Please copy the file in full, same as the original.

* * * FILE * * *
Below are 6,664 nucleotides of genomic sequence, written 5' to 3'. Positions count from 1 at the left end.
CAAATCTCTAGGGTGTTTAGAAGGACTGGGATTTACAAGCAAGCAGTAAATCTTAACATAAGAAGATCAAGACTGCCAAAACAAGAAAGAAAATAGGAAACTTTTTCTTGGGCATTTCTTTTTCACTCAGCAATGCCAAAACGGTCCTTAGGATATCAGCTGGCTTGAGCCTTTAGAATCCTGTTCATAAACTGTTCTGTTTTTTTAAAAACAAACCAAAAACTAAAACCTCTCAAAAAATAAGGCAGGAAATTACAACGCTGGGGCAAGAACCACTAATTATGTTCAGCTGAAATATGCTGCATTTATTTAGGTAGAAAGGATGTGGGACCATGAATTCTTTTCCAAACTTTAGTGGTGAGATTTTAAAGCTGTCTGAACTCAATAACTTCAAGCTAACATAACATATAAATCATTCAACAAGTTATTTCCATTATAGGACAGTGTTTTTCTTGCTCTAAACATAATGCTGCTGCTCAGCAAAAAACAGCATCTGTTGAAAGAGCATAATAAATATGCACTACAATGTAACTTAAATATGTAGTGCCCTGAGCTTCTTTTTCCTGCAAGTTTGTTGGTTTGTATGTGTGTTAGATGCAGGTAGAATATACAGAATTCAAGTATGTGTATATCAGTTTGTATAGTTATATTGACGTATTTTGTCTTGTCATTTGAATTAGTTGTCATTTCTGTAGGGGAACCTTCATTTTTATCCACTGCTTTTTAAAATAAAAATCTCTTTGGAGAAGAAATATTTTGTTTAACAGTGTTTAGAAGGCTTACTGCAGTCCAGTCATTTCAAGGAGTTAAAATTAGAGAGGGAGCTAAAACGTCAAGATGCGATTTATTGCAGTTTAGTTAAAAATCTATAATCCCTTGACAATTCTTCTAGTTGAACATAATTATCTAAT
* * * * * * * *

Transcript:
Below are 6,664 nucleotides of genomic sequence, written 5' to 3'. Positions count from 1 at the left end.
CAAATCTCTAGGGTGTTTAGAAGGACTGGGATTTACAAGCAAGCAGTAAATCTTAACATAAGAAGATCAAGACTGCCAAAACAAGAAAGAAAATAGGAAACTTTTTCTTGGGCATTTCTTTTTCACTCAGCAATGCCAAAACGGTCCTTAGGATATCAGCTGGCTTGAGCCTTTAGAATCCTGTTCATAAACTGTTCTGTTTTTTTAAAAACAAACCAAAAACTAAAACCTCTCAAAAAATAAGGCAGGAAATTACAACGCTGGGGCAAGAACCACTAATTATGTTCAGCTGAAATATGCTGCATTTATTTAGGTAGAAAGGATGTGGGACCATGAATTCTTTTCCAAACTTTAGTGGTGAGATTTTAAAGCTGTCTGAACTCAATAACTTCAAGCTAACATAACATATAAATCATTCAACAAGTTATTTCCATTATAGGACAGTGTTTTTCTTGCTCTAAACATAATGCTGCTGCTCAGCAAAAAACAGCATCTGTTGAAAGAGCATAATAAATATGCACTACAATGTAACTTAAATATGTAGTGCCCTGAGCTTCTTTTTCCTGCAAGTTTGTTGGTTTGTATGTGTGTTAGATGCAGGTAGAATATACAGAATTCAAGTATGTGTATATCAGTTTGTATAGTTATATTGACGTATTTTGTCTTGTCATTTGAATTAGTTGTCATTTCTGTAGGGGAACCTTCATTTTTATCCACTGCTTTTTAAAATAAAAATCTCTTTGGAGAAGAAATATTTTGTTTAACAGTGTTTAGAAGGCTTACTGCAGTCCAGTCATTTCAAGGAGTTAAAATTAGAGAGGGAGCTAAAACGTCAAGATGCGATTTATTGCAGTTTAGTTAAAAATCTATAATCCCTTGACAATTCTTCTAGTTGAACATAATTATCTAAT